- For at least two years before the petitioner filed for dissolution of marriage, the spouses had been living separately and apart without reconciliation.
- The couples have been living separately and apart without reconciliation for at least one year since the legal separation decision was issued.
- The respondent’s spouse has a history of drug or alcohol misuse.
- Both the husband and the wife consent to the dissolution of the marriage. (Chapters 312, 901, 903 of the Arizona Statutes)
Benefits of Legal Separation in Arizona
Arizona law permits married couples to pursue a legal separation. Legal separation is a feasible and advantageous alternative to divorce for some married couples. Spouses may choose legal separation for financial or religious reasons. Some do so to maintain their health insurance coverage, while others require time apart in order to reconcile.
The financial link between the spouses is ended by legal separation, although they are still legally married. This is especially useful for a spouse who wants or needs to stay on the other’s health insurance plan. Depending on how the agreements are constructed, there may be financial rewards.
Whether spouses want to avoid divorce for religious reasons or believe there is a strong chance of reconciliation, legal separation is a viable alternative to divorce. Legal separation can be an emotional steppingstone or trial separation for some spouses and their children, giving them more time to adapt and adjust to their shifting family dynamics.
In Arizona, spouses can employ mediation to conclude their legal separation or divorce. Mediation allows spouses to avoid litigation’s confrontational approach. While the courts are still experiencing significant delays due to COVID-19, the legal separation and divorce process under mediation remains straightforward, economical, and can be concluded in as little as two months.
Further, through video conferencing, spouses can complete their legal separation or divorce entirely online.
The outcome of legal separation in Arizona is essentially the same as divorce, except for one very important difference: the parties are still married to each other and cannot marry other persons.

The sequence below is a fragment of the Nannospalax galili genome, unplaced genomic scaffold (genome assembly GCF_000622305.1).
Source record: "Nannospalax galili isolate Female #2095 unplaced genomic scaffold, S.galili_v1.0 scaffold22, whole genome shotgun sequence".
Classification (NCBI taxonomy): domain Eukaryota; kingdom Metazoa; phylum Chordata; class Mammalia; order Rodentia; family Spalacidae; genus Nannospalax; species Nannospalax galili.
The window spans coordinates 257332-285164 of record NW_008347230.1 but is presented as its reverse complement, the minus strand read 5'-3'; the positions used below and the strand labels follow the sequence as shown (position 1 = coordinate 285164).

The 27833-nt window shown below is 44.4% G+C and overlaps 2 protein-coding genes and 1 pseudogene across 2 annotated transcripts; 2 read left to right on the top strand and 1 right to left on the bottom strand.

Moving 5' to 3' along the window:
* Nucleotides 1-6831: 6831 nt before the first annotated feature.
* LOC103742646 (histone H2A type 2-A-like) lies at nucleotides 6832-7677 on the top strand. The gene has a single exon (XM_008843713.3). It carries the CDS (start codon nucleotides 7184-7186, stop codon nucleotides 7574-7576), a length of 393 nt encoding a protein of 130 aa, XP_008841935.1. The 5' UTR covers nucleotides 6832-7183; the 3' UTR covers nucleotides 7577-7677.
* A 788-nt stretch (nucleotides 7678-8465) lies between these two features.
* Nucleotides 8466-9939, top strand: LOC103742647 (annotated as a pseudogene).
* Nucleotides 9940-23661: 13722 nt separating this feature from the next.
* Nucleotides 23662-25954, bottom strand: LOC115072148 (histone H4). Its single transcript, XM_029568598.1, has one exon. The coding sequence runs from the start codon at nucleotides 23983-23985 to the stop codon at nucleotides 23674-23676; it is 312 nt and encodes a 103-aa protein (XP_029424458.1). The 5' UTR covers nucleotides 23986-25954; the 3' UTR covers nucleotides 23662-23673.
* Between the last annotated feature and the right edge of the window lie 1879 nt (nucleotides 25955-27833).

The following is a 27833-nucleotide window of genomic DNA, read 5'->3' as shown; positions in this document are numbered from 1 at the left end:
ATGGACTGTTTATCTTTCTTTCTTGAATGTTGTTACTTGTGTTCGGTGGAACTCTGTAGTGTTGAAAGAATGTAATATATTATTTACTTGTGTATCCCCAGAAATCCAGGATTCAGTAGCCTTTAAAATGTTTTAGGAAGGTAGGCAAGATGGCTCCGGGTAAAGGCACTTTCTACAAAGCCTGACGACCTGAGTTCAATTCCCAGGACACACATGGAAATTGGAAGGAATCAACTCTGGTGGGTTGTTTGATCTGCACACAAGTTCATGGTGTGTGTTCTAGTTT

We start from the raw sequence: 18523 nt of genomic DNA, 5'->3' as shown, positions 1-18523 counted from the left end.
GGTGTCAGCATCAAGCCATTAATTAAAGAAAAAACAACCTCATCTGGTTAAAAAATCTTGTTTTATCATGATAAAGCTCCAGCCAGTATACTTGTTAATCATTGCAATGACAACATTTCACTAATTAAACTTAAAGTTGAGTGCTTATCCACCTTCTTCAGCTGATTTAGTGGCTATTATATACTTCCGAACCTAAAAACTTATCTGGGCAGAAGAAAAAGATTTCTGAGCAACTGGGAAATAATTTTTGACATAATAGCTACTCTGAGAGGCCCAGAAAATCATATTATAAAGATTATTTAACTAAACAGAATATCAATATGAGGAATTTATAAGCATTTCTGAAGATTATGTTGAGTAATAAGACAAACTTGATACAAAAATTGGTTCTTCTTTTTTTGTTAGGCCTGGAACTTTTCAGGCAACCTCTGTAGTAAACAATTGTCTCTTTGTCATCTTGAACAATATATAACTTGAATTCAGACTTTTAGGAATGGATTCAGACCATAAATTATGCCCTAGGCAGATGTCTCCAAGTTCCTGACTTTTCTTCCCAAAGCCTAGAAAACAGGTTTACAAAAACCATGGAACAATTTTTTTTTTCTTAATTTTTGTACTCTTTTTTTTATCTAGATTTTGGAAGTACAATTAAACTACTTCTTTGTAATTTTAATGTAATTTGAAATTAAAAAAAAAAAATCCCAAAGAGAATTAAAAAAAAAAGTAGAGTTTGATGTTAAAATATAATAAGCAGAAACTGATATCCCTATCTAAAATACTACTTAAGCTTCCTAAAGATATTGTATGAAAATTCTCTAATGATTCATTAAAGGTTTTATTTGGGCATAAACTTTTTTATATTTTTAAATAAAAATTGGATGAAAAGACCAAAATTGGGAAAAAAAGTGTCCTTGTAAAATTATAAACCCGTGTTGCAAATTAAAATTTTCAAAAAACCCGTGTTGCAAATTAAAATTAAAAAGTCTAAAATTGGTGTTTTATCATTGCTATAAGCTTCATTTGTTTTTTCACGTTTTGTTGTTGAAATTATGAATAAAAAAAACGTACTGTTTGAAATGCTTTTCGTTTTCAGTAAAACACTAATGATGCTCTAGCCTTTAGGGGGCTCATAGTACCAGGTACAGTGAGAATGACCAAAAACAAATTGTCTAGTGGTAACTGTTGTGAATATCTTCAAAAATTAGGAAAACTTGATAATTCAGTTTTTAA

Here are the key points we need to remember when filing this type of case:
- A.R.S. Section 25-313 governs legal separations in general. The rights and obligations of crucial components of a married couple’s relationship, like child custody, child visitation, debt, and property ownership, are determined by legal separation
- Both legal separation and divorce in Arizona have the same grounds for applying for legal separation. It is necessary to declare the marriage “irretrievably broken”
- A Petition for Legal Separation is filed instead of a Petition for Dissolution of Marriage. The information required by A.R.S. Section 25-314 should be included in the petition
- A divorce can be described as the legal dissolution of a marriage by a court of law or the legal ending of a marriage. Similar to a legal separation, certain criteria must be met in accordance with the rules, such as A.R.S. 25-312
- In a formal separation or divorce, debts and property are divided in the same way. The assets and liabilities acquired before and during the marriage are listed on the petition
The process we have discussed is a big step to undertake. We hope that the couple is able to make a legally informed decision relating to legal separation and divorce in Arizona.